*Most* PhD holders also do not end up working in academia (there are only a finite number of professorship jobs, and of course,  there are other things like two-body problems, family/geographical constraints, etc.). There are a lot of people who finish the PhD and later decide academia is not for them, and that's quite alright too. The unemployment rate for a PhD in STEM is very low, so  the chances are high that you will be able to get *some* job after getting a doctorate. So I might disagree with bayessays that you should only take the PhD offer if "you couldn't imagine yourself not getting a PhD and have an extreme passion to academic research or teach." I actually think it's perfectly fine to do a PhD for "fun" or with the explicit goal of going into industry afterwards, as long as you really want to do it *for yourself* (too many people are enamored by the perceived "prestige" of the degree, but the truth is that most people don't really care if you have a PhD, and if you work in a setting with a lot of other PhD's/researchers, the degree itself is not enough... you still have to earn their respect and demonstrate your competencies).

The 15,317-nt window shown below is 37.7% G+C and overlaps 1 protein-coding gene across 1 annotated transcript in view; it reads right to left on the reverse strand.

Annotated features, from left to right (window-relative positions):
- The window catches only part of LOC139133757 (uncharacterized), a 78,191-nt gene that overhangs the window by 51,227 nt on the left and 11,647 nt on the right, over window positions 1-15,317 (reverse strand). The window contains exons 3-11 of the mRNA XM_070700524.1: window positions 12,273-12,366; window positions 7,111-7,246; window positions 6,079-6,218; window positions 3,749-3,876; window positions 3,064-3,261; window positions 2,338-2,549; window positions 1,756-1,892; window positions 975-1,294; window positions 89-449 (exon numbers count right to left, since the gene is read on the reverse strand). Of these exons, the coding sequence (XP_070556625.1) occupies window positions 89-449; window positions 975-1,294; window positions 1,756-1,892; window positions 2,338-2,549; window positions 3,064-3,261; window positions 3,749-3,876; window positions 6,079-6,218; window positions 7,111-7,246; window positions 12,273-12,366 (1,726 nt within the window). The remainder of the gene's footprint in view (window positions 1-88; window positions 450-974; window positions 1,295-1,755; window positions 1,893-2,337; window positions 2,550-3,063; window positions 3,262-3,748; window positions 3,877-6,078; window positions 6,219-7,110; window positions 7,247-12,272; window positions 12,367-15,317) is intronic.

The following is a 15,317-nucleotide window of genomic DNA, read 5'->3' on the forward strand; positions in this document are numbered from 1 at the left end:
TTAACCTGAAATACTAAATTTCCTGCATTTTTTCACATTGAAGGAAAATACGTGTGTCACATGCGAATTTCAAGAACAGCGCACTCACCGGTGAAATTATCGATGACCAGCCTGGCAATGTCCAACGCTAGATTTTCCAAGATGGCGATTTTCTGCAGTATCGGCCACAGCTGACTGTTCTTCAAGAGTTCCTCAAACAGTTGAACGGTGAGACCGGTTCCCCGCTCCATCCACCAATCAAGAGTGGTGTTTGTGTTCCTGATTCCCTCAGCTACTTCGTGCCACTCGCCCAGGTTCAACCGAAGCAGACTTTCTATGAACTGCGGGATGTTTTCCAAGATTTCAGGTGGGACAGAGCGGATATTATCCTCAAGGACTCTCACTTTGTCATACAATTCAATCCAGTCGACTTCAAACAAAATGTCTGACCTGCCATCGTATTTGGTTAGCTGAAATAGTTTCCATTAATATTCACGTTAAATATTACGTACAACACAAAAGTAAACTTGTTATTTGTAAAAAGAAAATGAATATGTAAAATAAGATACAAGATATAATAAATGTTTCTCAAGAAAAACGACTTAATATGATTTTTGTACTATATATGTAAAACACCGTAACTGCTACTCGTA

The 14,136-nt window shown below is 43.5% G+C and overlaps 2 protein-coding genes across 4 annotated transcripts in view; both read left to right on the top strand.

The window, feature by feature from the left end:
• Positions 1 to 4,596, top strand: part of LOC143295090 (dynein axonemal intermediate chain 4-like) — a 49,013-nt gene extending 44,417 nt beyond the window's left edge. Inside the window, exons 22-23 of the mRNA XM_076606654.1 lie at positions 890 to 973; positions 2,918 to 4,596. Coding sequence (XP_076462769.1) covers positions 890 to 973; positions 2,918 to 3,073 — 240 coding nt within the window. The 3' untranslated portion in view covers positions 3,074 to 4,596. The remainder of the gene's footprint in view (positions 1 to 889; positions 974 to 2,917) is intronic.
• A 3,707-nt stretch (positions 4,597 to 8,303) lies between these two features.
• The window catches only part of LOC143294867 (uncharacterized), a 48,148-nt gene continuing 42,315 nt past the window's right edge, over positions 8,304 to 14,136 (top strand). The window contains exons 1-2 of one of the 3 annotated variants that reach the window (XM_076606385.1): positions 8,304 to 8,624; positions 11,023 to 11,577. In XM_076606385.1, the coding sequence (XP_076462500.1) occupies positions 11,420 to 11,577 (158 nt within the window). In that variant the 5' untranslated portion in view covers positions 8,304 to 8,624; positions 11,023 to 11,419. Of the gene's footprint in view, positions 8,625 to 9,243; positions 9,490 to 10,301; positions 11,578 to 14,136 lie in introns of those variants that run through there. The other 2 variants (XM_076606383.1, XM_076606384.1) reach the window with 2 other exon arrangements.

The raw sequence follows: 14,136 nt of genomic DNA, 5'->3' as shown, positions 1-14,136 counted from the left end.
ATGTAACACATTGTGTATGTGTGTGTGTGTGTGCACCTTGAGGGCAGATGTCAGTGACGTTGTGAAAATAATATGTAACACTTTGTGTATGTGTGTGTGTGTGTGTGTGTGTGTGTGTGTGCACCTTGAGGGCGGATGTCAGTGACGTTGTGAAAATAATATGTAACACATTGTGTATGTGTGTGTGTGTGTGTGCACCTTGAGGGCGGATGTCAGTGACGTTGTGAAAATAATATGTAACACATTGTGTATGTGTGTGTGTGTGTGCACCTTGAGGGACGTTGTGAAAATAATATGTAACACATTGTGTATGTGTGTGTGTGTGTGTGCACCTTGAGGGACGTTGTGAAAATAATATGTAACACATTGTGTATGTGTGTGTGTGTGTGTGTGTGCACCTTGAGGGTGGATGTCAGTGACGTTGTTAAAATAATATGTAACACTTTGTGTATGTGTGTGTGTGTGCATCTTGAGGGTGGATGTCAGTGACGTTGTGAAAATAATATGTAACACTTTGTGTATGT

Edited by Stat PhD Now Postdoc
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I'd also like to add the flip side of the financial argument often made about going to grad school after being in the workforce.  I think the concern about going from making $$$$ to living on a grad stipend is overblown.  You will be able to save so much money working at Microsoft that you will be able to supplement your grad stipend and live much more comfortably than you otherwise would.